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The fabric of Georgetown is steeped in American history dating back to 1751 when it was established as a shipping town and named in honor of King George II. The area flourished as a textile, paper factory, and flour mill capital before transforming into a community teeming with Renaissance and Colonial Revival architecture.
Although historic row houses and townhouses dot the landscape, Georgetown is still a thriving neighborhood with modern pubs, coffee shops, restaurants, shopping, and an ambitious spirit. Many residents own their homes, although there are apartments nestled inside the historic row houses and walk-up apartment buildings. Newer construction townhomes and complexes are also available; however, anywhere you live will be pricey in Georgetown.
The proximity to Downtown Washington, D.C. opens up a world of opportunities to work and relax in the nation's capital while exploring its world-class attractions. Locals enjoy the nearby convenience but are often too enchanted to leave their favorite Georgetown haunts. Cobblestone sidewalks, waterside views, and walks along the waterfront delight locals who are loyal to their picture-perfect roots.
Driving in Georgetown
Traffic and parking aren't for the faint of heart around Georgetown. Still, locals enjoy proximity to the Key Bridge to sail across the Potomac River, and hop on I-66 or George Washington Memorial Parkway. If you don’t mind the traffic, you can also travel just a few miles to Downtown D.C. or cruise along Canal Road for gorgeous views of the Potomac.
Some Georgetown apartment complexes and units come with dedicated parking, making it easier to house a car. However, you'll still face issues finding parking in the rest of the Georgetown and D.C. area if you want to take a drive, do errands, or head out for the afternoon. Reasonable, short-term street parking is available if you can find it, and public transportation options are also plentiful.
Georgetown Public Transit
Traffic is the major downside to living in Georgetown, but it's easy to forgo the car in favor of public transit. The Metro stops at the Foggy Bottom-GWU Metro Station on the blue, orange, and silver lines. The public D.C. Circulator bus is also available to connect locals to the rest of the D.C. area.
For a unique mode of transportation, try a water taxi connecting The Wharf in Southwest DC with Georgetown. Taxis and ridesharing like Lyft and Uber are also widely available so locals are never far from where they need to go.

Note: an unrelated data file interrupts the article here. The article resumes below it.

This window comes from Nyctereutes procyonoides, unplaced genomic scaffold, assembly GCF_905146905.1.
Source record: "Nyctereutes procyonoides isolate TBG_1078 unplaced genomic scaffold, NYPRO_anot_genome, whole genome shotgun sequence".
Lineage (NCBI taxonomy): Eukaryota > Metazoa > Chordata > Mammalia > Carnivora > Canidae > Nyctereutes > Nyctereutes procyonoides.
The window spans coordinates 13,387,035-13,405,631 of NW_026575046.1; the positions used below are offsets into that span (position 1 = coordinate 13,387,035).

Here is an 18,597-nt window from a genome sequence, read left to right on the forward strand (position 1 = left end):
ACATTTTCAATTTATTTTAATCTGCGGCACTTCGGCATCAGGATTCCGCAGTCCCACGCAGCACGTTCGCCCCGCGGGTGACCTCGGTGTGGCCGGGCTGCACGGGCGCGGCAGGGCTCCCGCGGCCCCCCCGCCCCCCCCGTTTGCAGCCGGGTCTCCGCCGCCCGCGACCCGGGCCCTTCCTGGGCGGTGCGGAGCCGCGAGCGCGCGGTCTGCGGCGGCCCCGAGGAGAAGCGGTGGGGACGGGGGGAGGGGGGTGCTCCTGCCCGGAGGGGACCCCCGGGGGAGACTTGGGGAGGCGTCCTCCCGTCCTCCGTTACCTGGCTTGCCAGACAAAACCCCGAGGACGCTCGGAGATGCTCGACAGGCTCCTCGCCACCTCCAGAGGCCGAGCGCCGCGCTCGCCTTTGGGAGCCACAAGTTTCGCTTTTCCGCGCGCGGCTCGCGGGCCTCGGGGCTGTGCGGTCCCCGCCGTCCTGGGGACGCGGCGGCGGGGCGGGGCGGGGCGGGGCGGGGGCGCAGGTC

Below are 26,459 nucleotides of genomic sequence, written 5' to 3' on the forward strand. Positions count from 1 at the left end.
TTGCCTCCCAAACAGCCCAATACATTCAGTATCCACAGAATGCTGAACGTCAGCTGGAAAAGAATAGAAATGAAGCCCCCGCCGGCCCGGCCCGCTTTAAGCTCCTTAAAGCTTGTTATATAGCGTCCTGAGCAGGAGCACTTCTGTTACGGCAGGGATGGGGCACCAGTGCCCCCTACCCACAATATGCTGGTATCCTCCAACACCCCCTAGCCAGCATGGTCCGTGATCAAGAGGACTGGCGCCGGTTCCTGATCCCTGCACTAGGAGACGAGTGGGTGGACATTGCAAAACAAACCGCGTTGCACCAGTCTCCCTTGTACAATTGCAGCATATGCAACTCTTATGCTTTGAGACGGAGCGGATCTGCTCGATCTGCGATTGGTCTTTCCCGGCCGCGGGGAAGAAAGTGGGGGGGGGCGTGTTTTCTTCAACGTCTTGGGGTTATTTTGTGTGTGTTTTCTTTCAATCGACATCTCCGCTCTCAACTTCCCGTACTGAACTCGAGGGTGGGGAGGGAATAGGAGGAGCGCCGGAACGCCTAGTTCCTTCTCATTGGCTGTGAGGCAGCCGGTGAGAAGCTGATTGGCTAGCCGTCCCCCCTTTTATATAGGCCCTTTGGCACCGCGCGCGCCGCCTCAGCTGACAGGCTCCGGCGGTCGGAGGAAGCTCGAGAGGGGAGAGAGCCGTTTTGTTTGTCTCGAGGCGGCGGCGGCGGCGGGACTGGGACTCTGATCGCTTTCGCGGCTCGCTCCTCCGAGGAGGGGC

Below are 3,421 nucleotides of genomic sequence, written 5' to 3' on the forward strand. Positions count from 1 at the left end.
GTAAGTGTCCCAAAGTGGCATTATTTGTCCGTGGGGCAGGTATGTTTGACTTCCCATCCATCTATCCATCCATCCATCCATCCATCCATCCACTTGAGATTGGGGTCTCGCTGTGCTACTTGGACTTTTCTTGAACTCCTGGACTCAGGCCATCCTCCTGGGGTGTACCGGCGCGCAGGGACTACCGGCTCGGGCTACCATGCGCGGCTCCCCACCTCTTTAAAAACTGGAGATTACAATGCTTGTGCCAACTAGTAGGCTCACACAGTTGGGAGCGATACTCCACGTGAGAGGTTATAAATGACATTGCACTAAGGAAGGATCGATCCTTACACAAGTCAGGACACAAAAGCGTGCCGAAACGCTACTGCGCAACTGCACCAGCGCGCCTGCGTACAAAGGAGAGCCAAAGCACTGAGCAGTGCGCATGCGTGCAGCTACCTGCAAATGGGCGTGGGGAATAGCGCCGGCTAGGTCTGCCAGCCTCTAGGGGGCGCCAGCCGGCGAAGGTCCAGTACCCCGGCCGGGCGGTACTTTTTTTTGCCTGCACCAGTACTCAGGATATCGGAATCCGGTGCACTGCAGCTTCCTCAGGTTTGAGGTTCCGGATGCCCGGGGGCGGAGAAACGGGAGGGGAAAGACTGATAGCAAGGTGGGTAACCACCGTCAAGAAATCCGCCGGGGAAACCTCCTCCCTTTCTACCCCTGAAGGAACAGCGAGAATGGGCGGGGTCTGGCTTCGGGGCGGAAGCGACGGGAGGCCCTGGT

Life in Georgetown is about savoring the intersection of historic charm and modern amenities in a place locals are proud to call home. Apartments go fast, especially anything with a reasonable price tag attached. Be ready to sign and fill out your lease paperwork to get settled in your new Georgetown apartment.
Georgetown attracts highly educated, young professionals to elite retirees. No matter their age, locals enjoy a stunning backdrop just a stone's throw from Downtown, Washington D.C. Ambitious students from Georgetown University also call the area home and bring a youthful vibe to a neighborhood filled with old-world Americana.
Families are also welcome in Georgetown, although space, rents, and home prices can be a factor. Regardless of whether kids are locals or nearby locals, Georgetown is family-friendly with plenty of things for kids to do, like playing along the Georgetown Waterfront.
Locals love flocking to Geortown'sGeortown's Waterfront along the Washington Harbour for shopping, farmers' markets, and sipping drinks on restaurant patios. For something less hectic, the Chesapeake and Ohio Canal offers a reprieve from the bustle to walk, run, and cycle.
Shopping aficionados descend upon M Street and Washington Ave for upscale clothing boutiques and trendy shops. For a history fix, stroll through the oldest known private residence in D.C. at the Dumbarton House museum. The Old Stone House and Tudor Place Historic House and Garden are also open to curious visitors.
When you live just a few miles from Downtown Washington DC, there's never a shortage of activities for Georgetown dwellers. Hop on public transportation to get to the Washington Mall, free Smithsonian Museums, or United States Botanic Garden for an action-packed afternoon of history, art, good food, and entertainment.
With so many restaurants and bars to delight your senses around Georgetown, you'll need a way to burn off the extra calories and unwind during your free time. Try kayaking along the Potomac River or cycling up the Capital Crescent Trail that extends to Silver Spring, Maryland. During those snowy winter days, the Ice Rink at Washington Harbour is also open for 11,800 square feet of seasonal, outdoor skating.